The tone would take on a mellower quality with the entry of Fates Warning vocalist Ray Adler and his solo band, at least comparatively speaking. The primary fixture would be said progressive metal icon’s highly versatile and distinct voice, which would also be the most dynamic element in a set that was stylistically nuanced yet largely symmetrical and groove-based. The lion’s share of the material would be drawn from Adler‘s 2019 solo album What The Water Wantswith the rest being divvied up between his short-lived millennial super group Engine and a lone offering from his long association with the progressive metal band Redemption “Walls,” which ended up drawing the most favorable response apart from the closing cover of The Cure‘s “Fascination Street”. To be clear, the emotionally charged display put forth on tunes like “Lost,” “Under Dark Skies” and “What The Water Wanted” definitely struck a chord with an audience that likely was hoping to hear some selections from the Fates Warning catalog.
While one might dub this night’s second act as the most unique player on the auditory chessboard, some competition would enter the fray after a darker spirit in one of Norway’s original purveyors of the extreme Ihsahn. In contrast to his highly lauded work with symphonic black metal trailblazers Emperor, his solo work would present a more stylistically eclectic and sonically smooth picture, with the man for whom the project is named displaying a diverse array of vocal expressions ranging from a somber croon to a furiously frostbitten growl. A brief fit of technical difficulties interrupting the performance of the droning techno meets blackened hell set to music “Lend Me The Eyes Of Millennia,” the set of highly experimental journeys through dark contemplation went on without a hitch, with standout moments consisting of the bleak progressive rocking “My Heart Is Of The North” and the almost orthodox blackness of “Nord,” though crowd response to the oddly placed covers of Lenny Kravitz‘s “Rock And Roll Is Dead” and Iron Maiden‘s “Wrathchild” would prove even more favorable.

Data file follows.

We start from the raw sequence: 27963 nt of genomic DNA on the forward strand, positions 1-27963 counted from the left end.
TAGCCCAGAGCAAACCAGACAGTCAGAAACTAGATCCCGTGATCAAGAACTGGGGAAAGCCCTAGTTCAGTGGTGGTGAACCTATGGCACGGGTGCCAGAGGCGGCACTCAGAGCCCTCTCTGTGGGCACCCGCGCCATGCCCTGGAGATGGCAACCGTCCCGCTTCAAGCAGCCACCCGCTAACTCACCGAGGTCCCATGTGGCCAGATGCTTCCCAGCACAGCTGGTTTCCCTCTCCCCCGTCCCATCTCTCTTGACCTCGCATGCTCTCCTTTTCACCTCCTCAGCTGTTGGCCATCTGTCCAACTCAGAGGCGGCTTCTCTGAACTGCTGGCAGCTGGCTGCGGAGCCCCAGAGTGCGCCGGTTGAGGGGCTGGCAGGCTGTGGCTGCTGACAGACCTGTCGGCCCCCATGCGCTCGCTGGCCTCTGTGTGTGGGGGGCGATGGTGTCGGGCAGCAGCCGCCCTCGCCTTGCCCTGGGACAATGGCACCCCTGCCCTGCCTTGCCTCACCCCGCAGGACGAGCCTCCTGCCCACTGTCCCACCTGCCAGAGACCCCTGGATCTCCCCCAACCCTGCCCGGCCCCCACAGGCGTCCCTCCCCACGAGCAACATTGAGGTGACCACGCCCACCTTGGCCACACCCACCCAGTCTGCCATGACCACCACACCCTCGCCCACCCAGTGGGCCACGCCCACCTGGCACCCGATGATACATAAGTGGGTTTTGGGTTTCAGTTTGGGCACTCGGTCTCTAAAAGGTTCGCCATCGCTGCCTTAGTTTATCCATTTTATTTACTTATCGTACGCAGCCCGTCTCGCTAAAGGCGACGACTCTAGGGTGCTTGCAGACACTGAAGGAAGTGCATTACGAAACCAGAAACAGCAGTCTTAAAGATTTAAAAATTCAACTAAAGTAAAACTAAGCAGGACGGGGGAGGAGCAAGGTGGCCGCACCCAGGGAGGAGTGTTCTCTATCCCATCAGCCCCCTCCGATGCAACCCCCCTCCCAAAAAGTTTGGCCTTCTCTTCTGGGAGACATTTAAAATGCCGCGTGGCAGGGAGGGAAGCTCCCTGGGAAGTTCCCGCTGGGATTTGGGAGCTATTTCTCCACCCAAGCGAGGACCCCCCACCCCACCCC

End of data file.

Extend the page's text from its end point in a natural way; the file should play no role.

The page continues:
Providing the yin to the aforementioned darkened yang of the night would be Italian symphonic power metal pioneers Luca Turilli and Fabio Lione under the banner of Turilli/Lione Rhapsody, though for all intents and purposes they should be regarded by their original name Rhapsody as the material covered all but exclusively hearkened back to their consequential early run with Limb Music. In a live context, the presentation proved far more intimate given the lack of a live keyboardist and the use of pre-recorded tracks for the massive orchestral backdrop, leaving the dynamic quintet rounded out by second guitarist Dominique Leurquinbassist Patrice Guers and touring drummer Alex Landenberg free to roam the stage and rev up the crowd. No moment was lost in impressing the onlookers as one rapid pace anthem was chased by another, with millennial classics like “Emerald Sword,” “Dawn Of Victory” and “Knightrider Of Doom” bringing down the house, while longer cinematic numbers like “Eternal Glory” and “Symphony Of Enchanted Lands” proved no less spellbinding. Yet what ultimately sealed the deal in this grand wrap up of a 4 day extravaganza was the heart-wrenching rendition of “Con Te Partiro” by Lione.
Though relative to the countless souls across the world who continue to hunger for the real reason that recording artists create their music, those who performed and those who observed functioned as representatives of that greater multitude. Barring the occasional technical hiccup, or perhaps because of the imperfection of a live performance that includes such glitches in the system, the final word that ProgPower USA would utter to the forces that robbed the world of a genuine live music experience for much of the early 2020s would be a collective one-fingered salute. Perhaps the greatest downside of achieving the final victory is that eventually the party has to end, but with it will be the promise of a new beginning for the cause that was the conflict’s purpose. The gate has been thrown wide open and the hordes of concertgoers are now free to fully rediscover the world that they once knew. It may be the final word for ProgPower USA XXI, but far from it for the live music scene.